Why do TV speakers sound so bad?

why do tv speakers sound bad?
Why do TV speakers sound so bad?

TV speakers are insufficient for producing loud sound.

Having speakers that do not face you directly can have a big influence on the clarity of the music you hear, but the size of the speakers provided in most models is also an issue. This is especially noticeable in the absence of bass response, as bass requires bigger sub-woofers to have an impact.

Larger speakers provide larger sound, whilst smaller speakers produce “tinny” sound that lacks depth and roundness. All of these factors contribute to the unsatisfactory final result, which leaves you with an audio experience that lacks clarity since the speakers aren’t facing you, as well as impact because there isn’t enough area for speakers that provide an impressive bass response.

Even if your TV has stronger bass, you may experience shaking from the TV chassis. This provides another issue for manufacturers to address, since it would need the use of higher-quality materials, raising the price.

It’s difficult to comprehend why TVs fall so short when certain laptops sound so good. It is critical not to compare things on a like-for-like basis. Sitting in front of a laptop is not the same as sitting at the optimal viewing distance from your television.

A television has a considerably greater room to occupy, with sound designed for several listeners. Only the area right in front of the display on a laptop must be audible. Many laptops like TVs, fall short due to the same issue: limited room for little speakers that are kept out of sight.

Modern television speakers almost seldom face front.

When looking at most televisions, the cause for poor sound should be obvious. Because of the industry move towards lower bezels and thinner designs, most designs do not have place for front-facing speakers. If you can’t see any speakers (or the grille that houses the speakers), the speakers aren’t facing you.

Manufacturers instead rely on speakers that blast downward from the bottom of the panel or rearward from the back of the TV. This means that sound bounces off your entertainment unit or the wall behind your TV before reaching you, introducing a slew of variables.

The distance between your TV and the entertainment device, in the case of downward-firing speakers, can have a significant influence on sound. If you don’t have an entertainment unit and instead have your TV hung on the wall, the sound will go straight down to the floor.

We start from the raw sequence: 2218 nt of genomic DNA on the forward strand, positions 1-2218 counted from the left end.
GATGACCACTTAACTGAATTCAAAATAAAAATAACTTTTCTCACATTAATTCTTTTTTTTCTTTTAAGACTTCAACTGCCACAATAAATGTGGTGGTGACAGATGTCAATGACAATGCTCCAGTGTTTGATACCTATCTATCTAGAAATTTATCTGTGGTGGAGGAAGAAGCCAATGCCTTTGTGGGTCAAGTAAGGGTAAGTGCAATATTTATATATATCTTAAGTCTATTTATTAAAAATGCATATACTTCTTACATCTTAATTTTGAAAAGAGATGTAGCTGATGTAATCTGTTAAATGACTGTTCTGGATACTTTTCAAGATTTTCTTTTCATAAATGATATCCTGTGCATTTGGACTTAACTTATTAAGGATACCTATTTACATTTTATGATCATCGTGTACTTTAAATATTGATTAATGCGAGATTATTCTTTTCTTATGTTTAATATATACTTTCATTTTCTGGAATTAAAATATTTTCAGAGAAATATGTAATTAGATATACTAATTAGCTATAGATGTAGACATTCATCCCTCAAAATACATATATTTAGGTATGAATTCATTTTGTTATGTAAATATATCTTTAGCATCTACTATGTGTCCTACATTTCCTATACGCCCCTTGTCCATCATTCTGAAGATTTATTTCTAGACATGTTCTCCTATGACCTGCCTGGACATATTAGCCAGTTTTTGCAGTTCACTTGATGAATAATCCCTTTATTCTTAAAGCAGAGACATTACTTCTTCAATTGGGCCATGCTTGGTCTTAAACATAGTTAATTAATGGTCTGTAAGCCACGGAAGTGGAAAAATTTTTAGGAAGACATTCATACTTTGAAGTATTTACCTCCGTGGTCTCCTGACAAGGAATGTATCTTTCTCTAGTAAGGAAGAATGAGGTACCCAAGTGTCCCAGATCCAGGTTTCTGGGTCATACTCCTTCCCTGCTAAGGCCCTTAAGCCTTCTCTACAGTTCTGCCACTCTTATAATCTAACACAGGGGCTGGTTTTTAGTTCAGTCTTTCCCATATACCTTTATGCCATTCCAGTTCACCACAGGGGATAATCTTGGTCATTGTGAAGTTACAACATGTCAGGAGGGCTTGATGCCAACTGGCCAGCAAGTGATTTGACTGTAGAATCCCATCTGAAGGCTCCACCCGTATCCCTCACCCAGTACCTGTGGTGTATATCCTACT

Sound will be muffled by soft furniture. If your rear-firing speakers strike a curtain or your downward-firing speakers hit the bed or carpet, the fabric will absorb much of the sound before it reaches you. You can use this effect to attenuate reverb, but it’s not optimal for many current TV speaker configurations.

Software can only go so far in resolving a problem.

Many TV makers employ a few ways to improve mediocre audio. These range from equaliser settings that improve conversation clarity to virtual surround sound presets that try to replicate a real home theatre setup.

You should experiment with the various sound options on your TV to see if any of them improve your experience, but don’t anticipate miracles. Your experience will still be enhanced if you upgrade to a soundbar, home theatre setup, or use an existing audio system.

How to Repair Faulty TV Speakers

The most cost-effective approach is to use an existing stereo system. The speakers on a cheap home stereo are almost definitely bigger than those in your TV, and you can angle them to face you directly. Just keep in mind that many new TVs lack analogue audio outputs, so your receiver will require a digital input that matches the one on your TV, such as S/PDIF or optical output.

Consider a soundbar if you’re looking for a purpose-built, low-cost option. Even a low-cost soundbar, such as the boAt AAVANTE Bar and  Sony HT-S20R ,will deliver a better listening experience than the vast majority of TV speakers, with a mid-range alternative, such as the Sony HT-S40R , delivering outstanding performance in a relatively tiny container.

I am Shakshi Bhuiya, an engineer, tech enthusiast and public speaker.
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